Thursday 14/05/20

  1. In MACRO NEWS, THAT German judge digs his heels in
  2. In SECTOR-BY-SECTOR NEWS, we take a look at the latest developments in banking, shipping, UK real estate, retail and meat/less
  3. In INDIVIDUAL COMPANY NEWS, VW shuts down production again, Tui faces challenges and Travelodge eyes a CVA
  4. AND FINALLY, I bring you news of a ridiculously hard puzzle…



So that pesky German judge isn’t going away…

German judge warns EU over ‘very difficult to resolve’ legal crisis (Financial Times, Guy Chazan, Sam Fleming and Martin Arnold) shows that Peter M Huber, the judge at the centre of the EU kerfuffle I’ve been talking about recently, said in  Frankfurter Allgemeine Zeitung (aka “FAZ”, a German centre-right newspaper) that the EU’s infringement proceedings over his controversial ruling on the ECB “would trigger a significant escalation, potentially tipping Germany and other member states into a constitutional conflict that would be very difficult to resolve”. Although chancellor Angela Merkel said she would respect the decision of the court’s judges, she also implied support for the ECB. * SO WHAT? * Just in case this has escaped you, the fuss is all about Germany’s constitutional court ordering the government and parliament to give it a proper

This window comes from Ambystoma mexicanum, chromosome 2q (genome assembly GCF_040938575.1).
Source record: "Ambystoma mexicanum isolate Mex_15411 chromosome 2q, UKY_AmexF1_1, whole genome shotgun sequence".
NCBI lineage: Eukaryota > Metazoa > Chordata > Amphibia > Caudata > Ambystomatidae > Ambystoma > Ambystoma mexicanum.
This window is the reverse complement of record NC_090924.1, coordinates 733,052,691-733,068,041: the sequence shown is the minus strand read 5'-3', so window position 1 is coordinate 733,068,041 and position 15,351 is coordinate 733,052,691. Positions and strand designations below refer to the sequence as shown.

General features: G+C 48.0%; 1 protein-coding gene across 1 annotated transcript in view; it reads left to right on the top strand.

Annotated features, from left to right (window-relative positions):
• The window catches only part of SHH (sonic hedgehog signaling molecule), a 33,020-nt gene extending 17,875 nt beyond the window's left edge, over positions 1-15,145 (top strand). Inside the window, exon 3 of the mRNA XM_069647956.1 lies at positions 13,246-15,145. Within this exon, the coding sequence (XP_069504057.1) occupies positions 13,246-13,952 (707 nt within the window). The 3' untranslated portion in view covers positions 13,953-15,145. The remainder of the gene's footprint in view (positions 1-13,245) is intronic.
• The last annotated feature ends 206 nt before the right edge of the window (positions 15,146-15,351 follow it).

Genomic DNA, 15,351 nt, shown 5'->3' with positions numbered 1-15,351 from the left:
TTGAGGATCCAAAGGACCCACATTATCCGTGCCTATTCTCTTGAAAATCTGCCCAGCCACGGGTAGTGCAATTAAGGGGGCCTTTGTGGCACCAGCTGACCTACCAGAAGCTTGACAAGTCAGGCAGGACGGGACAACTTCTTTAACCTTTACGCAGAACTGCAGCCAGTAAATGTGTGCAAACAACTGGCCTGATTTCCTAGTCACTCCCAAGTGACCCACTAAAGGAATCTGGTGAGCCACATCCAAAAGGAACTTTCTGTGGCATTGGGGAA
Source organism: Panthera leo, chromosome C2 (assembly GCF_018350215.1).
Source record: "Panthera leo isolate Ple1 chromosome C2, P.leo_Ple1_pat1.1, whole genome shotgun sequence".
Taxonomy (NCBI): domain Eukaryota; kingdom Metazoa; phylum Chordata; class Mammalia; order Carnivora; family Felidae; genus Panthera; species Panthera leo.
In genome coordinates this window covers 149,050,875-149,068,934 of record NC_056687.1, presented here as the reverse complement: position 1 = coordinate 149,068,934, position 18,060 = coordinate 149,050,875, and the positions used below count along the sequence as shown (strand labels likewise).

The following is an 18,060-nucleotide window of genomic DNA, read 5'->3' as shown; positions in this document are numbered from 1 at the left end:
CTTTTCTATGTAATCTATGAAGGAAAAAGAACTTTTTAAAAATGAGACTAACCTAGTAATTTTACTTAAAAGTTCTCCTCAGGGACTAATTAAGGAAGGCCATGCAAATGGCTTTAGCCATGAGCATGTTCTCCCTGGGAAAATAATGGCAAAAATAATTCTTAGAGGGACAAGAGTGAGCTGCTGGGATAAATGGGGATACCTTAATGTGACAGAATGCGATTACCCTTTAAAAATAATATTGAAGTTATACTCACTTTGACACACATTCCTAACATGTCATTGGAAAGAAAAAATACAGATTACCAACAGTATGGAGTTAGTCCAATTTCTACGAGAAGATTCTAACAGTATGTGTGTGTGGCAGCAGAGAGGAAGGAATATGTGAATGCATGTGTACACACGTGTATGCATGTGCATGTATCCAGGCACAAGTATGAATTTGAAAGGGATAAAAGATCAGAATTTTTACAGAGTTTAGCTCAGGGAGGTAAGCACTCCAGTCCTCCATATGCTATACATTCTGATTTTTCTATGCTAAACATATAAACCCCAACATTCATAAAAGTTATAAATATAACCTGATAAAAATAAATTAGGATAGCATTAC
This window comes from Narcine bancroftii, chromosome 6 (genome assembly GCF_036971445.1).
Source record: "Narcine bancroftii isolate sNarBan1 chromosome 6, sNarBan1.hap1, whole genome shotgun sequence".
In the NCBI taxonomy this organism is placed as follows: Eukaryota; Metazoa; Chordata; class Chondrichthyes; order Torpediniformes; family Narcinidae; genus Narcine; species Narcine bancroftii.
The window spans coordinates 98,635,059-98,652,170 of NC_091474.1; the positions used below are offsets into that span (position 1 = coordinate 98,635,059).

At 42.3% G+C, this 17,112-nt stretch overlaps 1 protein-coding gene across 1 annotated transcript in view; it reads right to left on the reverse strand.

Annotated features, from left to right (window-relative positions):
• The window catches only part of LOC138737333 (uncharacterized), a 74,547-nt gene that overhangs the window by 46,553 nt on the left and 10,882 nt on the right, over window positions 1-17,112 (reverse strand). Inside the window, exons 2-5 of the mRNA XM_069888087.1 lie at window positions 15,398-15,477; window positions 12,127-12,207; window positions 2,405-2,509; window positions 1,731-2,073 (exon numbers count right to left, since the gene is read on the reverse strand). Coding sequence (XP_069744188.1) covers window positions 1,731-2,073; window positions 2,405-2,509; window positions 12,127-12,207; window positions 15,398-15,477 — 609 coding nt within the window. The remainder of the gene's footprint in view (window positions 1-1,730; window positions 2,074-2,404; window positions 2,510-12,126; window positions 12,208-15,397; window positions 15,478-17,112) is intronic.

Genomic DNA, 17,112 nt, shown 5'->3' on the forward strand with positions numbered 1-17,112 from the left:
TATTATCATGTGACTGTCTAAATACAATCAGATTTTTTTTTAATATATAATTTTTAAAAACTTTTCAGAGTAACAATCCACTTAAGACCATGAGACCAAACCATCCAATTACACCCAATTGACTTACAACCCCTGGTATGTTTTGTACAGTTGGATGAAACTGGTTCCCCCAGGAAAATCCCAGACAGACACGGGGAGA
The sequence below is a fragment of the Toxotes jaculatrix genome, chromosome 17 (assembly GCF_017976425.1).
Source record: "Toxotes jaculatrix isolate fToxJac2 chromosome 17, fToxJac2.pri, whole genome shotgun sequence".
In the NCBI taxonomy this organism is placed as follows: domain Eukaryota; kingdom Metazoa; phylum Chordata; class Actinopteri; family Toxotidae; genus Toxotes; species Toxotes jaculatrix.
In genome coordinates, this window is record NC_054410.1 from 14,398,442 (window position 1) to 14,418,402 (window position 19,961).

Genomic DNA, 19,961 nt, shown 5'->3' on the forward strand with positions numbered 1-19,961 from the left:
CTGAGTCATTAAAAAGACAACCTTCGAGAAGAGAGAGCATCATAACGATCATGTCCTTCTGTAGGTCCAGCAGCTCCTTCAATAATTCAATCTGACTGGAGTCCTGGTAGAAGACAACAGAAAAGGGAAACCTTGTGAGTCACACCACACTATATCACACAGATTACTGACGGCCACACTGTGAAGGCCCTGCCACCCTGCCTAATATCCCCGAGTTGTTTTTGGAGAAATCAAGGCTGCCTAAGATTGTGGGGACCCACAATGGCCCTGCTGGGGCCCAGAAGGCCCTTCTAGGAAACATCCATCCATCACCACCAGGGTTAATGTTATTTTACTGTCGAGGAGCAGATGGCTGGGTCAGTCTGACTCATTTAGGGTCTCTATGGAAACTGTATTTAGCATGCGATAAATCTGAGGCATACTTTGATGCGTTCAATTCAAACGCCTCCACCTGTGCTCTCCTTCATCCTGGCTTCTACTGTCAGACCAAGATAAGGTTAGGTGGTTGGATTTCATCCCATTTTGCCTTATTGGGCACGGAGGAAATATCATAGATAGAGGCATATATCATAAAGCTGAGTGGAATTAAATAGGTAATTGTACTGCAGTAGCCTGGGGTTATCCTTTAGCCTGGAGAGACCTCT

assessment of its bond-buying – which it’s currently doing as part of the ECB stimulus programme – and whether it fits in with other policy objectives. It said that if it does not get a satisfactory answer within three months, it will stop the Bundesbank (Germany’s central bank) buying bonds. The judge said that most national courts had been unhappy with the ECJ’s primacy over national law over the last 50 years and that this latest development is just bringing things to a head. Europe has so far tried to brush this under carpet, but if this issue continues to grow it really could split the eurozone apart at a very crucial time. FWIW, I think if Europe can survive in its current form through coronavirus it will be able to withstand pretty much anything – but nationalist governments in Europe will no doubt use current weakness either as an excuse to leave the union or to hammer out better agreements (good luck with that, though!). If things get that bad, I do wonder whether Brexit negotiations will take a turn as Europe’s bargaining position gets weaker (although Britain’s negotiation position doesn’t exactly look brilliant either at the moment!).



We take a look at what’s going on in banking, shipping, UK real estate, retail and meat/less…